How Much Protein Do I Need? Calculate How Many
Grams You Need
as we know is a vital nutrient that plays several roles in the body.
Protein transports nutrients in the bloodstream, assists in promoting
blood clotting; and aids in fluid, electrolyte and pH balance. Protein
has a crucial role in the growth and maintenance of lean muscles,
bones, nails and the crucial heart muscles. Athlete, especially
those participating in high intensity, weight bearing sports such
as running, are constantly breaking down muscle tissue and protein
assists in rebuilding those muscles.
There is no denying that protein is crucial to ones diet,
however, there are some misconceptions-especially around health
conscience and physically active people-about what it is, what is
proteins function in the body, how much is necessary and what
is the best way to incorporate it into a healthy diet? Following
are some tips to help you in making smart choices to keep your body
healthy and strong.
Why is protein so important? The human body requires protein to
serve as the building blocks for new tissues and to replace worn-out
cells. Unlike fats and carbohydrates, protein does not have a set
storage form for use as energy. If there is not sufficient protein
available from food, the body begins to break down the tissues in
the blood and liver, then from muscles and other organs. That is
why, as an athlete, you need to consume optimal protein on a regular,
daily basis, along with sufficient carbohydrates to provide fuel
for strenuous exercise.
As many athletes believe, more is always better. For endurance
athletes, additional protein is necessary, but probably not as much
as you may think. The Recommended Dietary Allowance (RDA) is 0.8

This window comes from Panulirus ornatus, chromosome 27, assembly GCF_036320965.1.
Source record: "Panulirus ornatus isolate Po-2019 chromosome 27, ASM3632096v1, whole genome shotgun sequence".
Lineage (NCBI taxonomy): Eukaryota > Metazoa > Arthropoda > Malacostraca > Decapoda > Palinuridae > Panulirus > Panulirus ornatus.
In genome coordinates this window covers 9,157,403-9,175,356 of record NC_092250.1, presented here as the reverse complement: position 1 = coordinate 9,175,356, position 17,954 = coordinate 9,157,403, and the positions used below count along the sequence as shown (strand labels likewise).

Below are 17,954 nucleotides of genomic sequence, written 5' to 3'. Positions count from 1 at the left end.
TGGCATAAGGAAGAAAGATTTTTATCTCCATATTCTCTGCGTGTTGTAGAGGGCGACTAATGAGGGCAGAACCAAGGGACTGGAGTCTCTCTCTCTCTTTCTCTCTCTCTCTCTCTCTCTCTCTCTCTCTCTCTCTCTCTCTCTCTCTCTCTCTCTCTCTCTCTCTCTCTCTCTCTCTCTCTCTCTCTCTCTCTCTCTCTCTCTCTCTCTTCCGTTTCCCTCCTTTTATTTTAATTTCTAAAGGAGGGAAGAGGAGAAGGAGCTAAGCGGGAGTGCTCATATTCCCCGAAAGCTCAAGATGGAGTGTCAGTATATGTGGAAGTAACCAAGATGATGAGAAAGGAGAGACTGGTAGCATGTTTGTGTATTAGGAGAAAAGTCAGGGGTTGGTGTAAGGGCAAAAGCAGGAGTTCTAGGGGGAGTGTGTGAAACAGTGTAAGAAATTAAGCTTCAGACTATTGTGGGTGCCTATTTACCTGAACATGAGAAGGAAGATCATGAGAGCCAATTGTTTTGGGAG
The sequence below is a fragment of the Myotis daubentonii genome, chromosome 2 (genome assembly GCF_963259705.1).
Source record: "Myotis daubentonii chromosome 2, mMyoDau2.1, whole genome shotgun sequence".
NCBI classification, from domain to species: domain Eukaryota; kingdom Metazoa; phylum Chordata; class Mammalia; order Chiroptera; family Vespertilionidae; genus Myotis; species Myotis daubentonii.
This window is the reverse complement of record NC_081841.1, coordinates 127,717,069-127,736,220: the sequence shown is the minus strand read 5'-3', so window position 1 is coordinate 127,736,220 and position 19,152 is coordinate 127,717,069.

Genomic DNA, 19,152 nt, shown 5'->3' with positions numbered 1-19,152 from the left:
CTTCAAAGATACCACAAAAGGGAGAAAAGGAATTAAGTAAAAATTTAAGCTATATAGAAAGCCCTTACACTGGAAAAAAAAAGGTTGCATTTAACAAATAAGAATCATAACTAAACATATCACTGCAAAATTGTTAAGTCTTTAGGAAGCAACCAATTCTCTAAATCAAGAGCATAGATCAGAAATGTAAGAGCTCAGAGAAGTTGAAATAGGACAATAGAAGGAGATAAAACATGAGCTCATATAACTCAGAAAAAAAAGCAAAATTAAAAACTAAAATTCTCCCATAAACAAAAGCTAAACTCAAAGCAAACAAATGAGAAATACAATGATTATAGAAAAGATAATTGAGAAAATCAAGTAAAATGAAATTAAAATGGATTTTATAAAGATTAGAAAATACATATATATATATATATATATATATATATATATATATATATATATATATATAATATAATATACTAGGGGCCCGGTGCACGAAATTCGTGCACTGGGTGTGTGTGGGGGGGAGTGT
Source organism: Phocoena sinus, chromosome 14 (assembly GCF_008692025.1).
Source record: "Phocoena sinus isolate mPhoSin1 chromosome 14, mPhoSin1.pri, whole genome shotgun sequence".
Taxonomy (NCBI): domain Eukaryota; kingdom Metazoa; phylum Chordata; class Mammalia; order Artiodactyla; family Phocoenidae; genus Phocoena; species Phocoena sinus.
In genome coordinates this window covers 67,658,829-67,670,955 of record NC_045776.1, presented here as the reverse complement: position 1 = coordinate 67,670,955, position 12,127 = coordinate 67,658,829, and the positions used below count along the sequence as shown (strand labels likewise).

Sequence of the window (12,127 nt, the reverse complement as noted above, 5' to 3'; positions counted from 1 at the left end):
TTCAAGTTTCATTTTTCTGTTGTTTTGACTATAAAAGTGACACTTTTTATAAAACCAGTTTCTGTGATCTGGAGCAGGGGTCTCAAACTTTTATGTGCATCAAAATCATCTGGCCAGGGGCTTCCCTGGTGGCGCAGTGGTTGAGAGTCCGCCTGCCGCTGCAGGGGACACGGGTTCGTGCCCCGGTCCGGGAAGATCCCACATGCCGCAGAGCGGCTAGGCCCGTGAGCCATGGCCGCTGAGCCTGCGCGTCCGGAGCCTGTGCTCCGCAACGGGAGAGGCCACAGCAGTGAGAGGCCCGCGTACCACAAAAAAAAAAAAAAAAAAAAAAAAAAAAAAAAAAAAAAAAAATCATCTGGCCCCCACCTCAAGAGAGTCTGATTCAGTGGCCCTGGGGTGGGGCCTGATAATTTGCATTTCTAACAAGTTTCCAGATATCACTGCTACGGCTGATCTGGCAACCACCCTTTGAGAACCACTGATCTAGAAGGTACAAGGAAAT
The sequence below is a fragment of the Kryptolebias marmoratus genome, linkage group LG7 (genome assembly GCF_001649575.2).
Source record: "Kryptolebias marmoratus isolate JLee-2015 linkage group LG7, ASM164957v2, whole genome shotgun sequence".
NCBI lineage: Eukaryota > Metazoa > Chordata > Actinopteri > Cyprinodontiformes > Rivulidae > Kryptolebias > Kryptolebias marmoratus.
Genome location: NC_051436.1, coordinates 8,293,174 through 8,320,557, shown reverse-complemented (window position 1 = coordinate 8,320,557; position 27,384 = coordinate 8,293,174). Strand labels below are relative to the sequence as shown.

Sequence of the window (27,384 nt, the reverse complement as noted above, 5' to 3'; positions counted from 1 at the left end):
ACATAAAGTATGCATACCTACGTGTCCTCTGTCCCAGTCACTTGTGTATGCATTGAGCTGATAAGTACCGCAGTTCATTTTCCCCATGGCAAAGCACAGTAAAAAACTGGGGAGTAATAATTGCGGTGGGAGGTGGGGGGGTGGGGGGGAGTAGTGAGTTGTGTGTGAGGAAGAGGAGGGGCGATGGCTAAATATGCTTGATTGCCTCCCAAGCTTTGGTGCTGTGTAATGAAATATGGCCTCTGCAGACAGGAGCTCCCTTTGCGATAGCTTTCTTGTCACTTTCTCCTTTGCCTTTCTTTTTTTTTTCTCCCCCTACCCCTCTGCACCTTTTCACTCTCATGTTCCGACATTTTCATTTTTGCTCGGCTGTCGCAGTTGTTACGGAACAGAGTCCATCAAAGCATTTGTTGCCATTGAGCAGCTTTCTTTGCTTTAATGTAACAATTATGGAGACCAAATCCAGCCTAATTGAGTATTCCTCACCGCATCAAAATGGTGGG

- 1 gram per kilogram (kg) of body weight. In comparison, endurance
athletes require about 1.2 to 1.4 g/kg. Optimal protein intake should
equal the amount excreted to keep the body in nitrogen balance.
Excessive protein intake can be hard on the kidneys and may interfere
with calcium absorption.
The easiest way to obtain your daily protein requirements is to
think in terms of percentage of calories instead of counting grams
of protein. One gram of protein has four calories and you
should aim for about twenty percent of your daily calories to come
from protein. Fifty-fifty-five percent from carbohydrates and the
final thirty- percent from fat and of which, less than ten percent
should come from saturated fat.
What are the best sources of protein? Protein is available in many
foods and is easily accessible. Consuming a varied diet ensures
that you are obtaining protein from a wide variety of sources, The
protein from animal sources offer a complete protein source meaning
all of the essential amino acids or building block of protein, are
present. Sources such as eggs lean poultry, beef and fish. Dairy
sources, nuts and nut butters and seeds add to the vast selection
of protein sources. Legumes are derived from the plants of the bean
and pea family that also contain amino acids. Approximately eighty
percent of these proteins are bio-available or digested and absorbed.
Vegetarians have to be a little more creative when choosing protein
sources to ensure they too are getting all the essential amino acids.
An easy way to do this is to combine a legume such as beans, lentils,
peas, or soy products with a whole grain. These food combinations
do not have to be at the same meal but should be consumed over the
course of the day. Other great options for vegetarians are tofu,
seitan or tempeh, gardenburgers or soy dogs.
Now that you are armed with the above information, consuming the
appropriate amount of protein for your activity level should be
easy to figure out. With all of the options available to endurance
athletes, or weekend warriors, there are more than enough options
to choose from so be creative and try a new source!